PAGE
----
Wednesday is Valentine’s Day, a time to celebrate love and romance. For many people though a real loving and romantic connection can be as elusive as a snowstorm in July.
Last year the United States Surgeon General stated that loneliness, isolation, and lack of connection are at epidemic proportions in our country and can lead to premature death at the same rate as smoking does. It makes sense then that people experiencing loneliness are often the targets of scam artists who take advantage of their longing to find a partner. The Better Business Bureau is advising people to be cautious and alert to romance scams, which tend to increase in the days leading up to Cupid’s holiday.
Most romance scams begin with fake profiles posted to online dating sites, while others begin when a stranger makes contact on social media. In both cases, the profiles depict the scammer in a light too good to be true, because they are. Scammers will post photos stolen from real accounts or stock photos available on the Internet and pass them off as their own. They may claim to be in the military or live a long distance away as an excuse to avoid meeting up in person.
They will build a fake relationship with their target and at one point declare a health issue or other emergency as a way to ask for money. More requests for money often follow before the scammer finally disappears. Victims in the United States and Canada have reported losing nearly $1 billion to romance scammers in recent years.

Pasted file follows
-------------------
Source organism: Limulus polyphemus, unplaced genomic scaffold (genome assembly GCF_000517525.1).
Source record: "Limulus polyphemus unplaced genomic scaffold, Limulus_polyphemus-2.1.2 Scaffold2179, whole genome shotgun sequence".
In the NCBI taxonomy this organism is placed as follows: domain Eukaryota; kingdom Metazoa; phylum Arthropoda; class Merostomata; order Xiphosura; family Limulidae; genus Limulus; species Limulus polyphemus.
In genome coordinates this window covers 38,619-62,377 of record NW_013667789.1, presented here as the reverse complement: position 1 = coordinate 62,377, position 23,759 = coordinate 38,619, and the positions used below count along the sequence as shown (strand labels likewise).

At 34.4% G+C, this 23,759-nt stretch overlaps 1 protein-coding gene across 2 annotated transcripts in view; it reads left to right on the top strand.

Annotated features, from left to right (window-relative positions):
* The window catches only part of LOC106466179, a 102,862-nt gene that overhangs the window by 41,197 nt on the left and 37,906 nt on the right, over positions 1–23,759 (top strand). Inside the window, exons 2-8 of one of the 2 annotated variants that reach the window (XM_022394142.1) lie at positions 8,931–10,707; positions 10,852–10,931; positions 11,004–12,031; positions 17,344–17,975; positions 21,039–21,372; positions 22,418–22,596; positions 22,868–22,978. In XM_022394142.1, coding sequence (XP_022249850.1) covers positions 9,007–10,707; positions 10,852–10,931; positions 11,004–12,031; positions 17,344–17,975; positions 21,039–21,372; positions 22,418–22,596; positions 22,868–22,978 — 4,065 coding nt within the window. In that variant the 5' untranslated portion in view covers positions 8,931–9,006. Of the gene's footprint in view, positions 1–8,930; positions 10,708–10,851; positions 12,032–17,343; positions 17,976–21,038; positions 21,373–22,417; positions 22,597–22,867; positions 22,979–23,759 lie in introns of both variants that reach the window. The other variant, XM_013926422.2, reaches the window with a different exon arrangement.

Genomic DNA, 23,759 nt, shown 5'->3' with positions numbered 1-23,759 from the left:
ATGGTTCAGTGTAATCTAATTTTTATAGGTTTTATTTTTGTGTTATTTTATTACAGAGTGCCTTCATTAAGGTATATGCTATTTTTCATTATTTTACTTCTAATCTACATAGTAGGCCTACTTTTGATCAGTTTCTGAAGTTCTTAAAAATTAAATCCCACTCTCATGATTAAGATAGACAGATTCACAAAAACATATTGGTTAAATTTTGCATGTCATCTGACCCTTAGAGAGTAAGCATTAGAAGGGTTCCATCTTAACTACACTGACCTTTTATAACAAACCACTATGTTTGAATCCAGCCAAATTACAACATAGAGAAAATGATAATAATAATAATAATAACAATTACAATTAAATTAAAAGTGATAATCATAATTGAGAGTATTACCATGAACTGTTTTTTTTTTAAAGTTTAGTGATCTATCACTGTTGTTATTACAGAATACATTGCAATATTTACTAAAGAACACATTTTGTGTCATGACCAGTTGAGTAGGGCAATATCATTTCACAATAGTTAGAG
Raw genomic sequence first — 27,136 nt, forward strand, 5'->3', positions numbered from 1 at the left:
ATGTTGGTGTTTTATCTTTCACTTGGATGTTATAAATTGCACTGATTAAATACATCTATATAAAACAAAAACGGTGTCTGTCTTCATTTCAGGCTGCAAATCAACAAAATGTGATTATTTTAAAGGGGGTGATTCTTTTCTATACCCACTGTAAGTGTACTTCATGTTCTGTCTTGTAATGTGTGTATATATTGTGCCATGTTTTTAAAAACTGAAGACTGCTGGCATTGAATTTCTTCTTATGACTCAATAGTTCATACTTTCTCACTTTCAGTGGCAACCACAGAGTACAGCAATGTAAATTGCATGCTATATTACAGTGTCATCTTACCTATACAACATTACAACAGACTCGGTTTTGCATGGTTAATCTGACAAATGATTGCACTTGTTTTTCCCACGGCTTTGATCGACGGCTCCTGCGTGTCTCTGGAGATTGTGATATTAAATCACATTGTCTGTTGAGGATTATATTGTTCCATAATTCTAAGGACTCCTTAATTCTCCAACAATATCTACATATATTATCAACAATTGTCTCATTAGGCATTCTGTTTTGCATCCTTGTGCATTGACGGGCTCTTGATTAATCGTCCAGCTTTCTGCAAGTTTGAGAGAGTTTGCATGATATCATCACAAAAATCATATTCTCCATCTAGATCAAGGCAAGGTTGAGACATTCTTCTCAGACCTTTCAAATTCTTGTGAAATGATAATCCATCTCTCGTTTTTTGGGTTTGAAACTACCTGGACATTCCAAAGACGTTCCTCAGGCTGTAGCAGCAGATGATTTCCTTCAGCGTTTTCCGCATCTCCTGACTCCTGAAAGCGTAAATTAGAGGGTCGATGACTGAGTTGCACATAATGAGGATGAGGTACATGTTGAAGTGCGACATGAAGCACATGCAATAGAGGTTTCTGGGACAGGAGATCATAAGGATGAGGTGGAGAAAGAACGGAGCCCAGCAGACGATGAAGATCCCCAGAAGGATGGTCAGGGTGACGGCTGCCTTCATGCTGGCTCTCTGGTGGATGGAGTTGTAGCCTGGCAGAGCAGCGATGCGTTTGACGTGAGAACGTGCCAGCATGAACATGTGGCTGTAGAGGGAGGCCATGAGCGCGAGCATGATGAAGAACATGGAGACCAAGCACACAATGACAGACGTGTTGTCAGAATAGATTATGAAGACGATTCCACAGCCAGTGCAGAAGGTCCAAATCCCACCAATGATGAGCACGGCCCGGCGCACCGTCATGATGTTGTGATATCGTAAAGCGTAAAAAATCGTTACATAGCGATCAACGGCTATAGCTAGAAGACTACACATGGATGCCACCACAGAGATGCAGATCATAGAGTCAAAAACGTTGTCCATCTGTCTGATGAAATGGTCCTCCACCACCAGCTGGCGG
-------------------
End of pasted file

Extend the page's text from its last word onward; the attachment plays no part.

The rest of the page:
“Sadly, scammers often take advantage of the human desire to have emotional connections. We all want to love and be loved, but sometimes infatuation can cloud our better judgment, so it’s important to keep yourself educated about common romance scams,” said Melanie Duquesnel, President and CEO of Better Business Bureau Serving Eastern Michigan and the Upper Peninsula.
The following are some behaviors love scammers often display, according to the BBB:
- Presenting themselves as too good looking or successful to be true.
- Moving quickly to communicate through email, messenger, or phone. Being too fast to express loving feelings, and say things like, “I have never felt this way before.”
- Repeatedly bringing up the importance of trust.
- Finding excuses not to meet in person.
- And sharing hard luck stories about themselves to gain sympathy.
- To avoid becoming a victim of a love scam, never send money or personal information to people you do not know.
Ask specific questions about details given in a profile because a scammer may stumble over remembering details or making a story fit.
Finally, if a new person comes into your life online, do some research. Perform a reverse image search of their profiles photos and use a search engine to find out more about the name they have given you.